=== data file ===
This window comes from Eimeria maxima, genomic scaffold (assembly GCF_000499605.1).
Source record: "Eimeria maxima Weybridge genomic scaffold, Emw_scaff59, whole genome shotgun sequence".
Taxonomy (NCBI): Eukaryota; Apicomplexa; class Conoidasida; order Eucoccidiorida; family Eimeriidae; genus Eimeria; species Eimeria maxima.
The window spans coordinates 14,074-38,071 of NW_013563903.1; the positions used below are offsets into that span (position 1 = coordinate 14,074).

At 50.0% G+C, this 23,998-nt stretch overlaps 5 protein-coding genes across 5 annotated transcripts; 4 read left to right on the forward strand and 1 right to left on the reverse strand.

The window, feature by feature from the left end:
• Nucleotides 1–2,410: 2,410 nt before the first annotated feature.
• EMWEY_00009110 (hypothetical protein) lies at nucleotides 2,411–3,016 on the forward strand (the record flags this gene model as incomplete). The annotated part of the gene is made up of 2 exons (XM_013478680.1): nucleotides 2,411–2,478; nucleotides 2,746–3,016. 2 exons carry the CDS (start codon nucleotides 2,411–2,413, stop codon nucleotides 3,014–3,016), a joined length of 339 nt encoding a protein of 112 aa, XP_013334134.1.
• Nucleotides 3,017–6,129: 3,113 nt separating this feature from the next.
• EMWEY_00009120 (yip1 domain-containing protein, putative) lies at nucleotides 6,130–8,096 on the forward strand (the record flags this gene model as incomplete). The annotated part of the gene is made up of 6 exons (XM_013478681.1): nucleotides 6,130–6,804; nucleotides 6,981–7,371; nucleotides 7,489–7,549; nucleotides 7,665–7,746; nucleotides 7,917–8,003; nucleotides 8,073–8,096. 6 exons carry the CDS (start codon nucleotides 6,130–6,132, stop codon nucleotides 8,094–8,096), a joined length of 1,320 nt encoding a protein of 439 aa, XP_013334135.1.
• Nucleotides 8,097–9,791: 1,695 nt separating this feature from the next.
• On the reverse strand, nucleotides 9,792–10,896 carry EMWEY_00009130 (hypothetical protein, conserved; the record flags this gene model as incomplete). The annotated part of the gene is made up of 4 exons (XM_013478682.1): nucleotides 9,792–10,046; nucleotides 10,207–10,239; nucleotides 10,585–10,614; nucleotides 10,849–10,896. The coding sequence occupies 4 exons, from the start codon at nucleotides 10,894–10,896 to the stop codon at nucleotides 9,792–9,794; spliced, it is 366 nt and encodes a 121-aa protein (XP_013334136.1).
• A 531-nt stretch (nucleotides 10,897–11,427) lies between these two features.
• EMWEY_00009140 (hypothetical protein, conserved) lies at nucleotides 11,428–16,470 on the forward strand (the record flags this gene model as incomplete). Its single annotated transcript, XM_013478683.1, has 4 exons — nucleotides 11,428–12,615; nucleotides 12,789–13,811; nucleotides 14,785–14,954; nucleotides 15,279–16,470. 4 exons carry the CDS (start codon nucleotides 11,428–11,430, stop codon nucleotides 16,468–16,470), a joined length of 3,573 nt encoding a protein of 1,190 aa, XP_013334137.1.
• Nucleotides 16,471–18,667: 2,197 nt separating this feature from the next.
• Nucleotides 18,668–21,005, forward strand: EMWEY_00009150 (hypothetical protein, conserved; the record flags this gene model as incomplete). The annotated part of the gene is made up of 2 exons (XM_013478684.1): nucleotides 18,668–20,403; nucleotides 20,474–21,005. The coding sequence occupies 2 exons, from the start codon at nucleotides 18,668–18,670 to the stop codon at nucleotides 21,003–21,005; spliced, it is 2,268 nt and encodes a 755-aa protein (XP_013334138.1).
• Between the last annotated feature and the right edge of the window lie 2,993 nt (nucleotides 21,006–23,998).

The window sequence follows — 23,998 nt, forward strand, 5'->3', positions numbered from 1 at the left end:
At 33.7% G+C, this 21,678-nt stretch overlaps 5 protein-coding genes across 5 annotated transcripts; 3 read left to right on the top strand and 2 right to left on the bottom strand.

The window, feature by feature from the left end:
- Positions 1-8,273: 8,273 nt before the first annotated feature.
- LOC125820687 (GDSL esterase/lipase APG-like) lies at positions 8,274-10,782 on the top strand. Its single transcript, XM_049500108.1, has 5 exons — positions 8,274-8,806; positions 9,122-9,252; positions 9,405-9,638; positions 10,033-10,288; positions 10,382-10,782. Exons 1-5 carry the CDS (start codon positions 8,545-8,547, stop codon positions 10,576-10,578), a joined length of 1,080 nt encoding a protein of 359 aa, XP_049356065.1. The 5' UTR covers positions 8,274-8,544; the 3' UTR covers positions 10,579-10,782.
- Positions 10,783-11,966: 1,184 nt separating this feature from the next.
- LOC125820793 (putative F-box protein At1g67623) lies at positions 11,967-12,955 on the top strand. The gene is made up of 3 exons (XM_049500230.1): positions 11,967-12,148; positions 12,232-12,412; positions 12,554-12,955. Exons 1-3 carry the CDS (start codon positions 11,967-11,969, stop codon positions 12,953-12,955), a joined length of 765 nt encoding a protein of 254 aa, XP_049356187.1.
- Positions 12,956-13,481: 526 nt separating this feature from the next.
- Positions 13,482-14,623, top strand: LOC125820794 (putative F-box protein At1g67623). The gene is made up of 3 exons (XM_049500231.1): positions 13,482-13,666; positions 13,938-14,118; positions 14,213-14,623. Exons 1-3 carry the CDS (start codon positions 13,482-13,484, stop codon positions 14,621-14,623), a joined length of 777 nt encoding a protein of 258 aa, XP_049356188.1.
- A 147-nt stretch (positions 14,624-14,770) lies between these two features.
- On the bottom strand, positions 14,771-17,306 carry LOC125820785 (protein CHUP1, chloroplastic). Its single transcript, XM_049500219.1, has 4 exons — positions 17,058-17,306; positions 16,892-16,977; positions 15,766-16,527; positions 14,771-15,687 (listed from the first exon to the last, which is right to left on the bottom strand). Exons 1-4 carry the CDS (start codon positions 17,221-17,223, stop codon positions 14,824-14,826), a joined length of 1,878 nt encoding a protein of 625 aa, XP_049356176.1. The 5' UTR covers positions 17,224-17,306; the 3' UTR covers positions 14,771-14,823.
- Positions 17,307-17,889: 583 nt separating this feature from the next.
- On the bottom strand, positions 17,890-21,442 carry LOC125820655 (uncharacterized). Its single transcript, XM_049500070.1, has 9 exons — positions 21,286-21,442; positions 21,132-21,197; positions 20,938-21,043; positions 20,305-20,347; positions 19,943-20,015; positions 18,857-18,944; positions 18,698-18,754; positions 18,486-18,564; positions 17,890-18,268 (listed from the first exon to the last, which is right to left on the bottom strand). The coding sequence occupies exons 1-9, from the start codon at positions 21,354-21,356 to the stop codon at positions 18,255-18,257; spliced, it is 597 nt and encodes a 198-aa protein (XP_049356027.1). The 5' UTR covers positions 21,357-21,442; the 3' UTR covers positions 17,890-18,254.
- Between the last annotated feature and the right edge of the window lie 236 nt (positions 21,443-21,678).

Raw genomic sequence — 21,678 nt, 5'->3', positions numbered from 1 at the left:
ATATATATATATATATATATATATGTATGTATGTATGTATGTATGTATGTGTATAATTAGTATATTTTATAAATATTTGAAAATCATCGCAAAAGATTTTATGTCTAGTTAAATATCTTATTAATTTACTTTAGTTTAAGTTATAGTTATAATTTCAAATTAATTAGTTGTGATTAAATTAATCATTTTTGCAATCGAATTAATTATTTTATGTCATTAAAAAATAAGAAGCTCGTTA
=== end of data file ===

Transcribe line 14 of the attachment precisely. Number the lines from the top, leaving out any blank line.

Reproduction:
• EMWEY_00009140 (hypothetical protein, conserved) lies at nucleotides 11,428–16,470 on the forward strand (the record flags this gene model as incomplete). Its single annotated transcript, XM_013478683.1, has 4 exons — nucleotides 11,428–12,615; nucleotides 12,789–13,811; nucleotides 14,785–14,954; nucleotides 15,279–16,470. 4 exons carry the CDS (start codon nucleotides 11,428–11,430, stop codon nucleotides 16,468–16,470), a joined length of 3,573 nt encoding a protein of 1,190 aa, XP_013334137.1.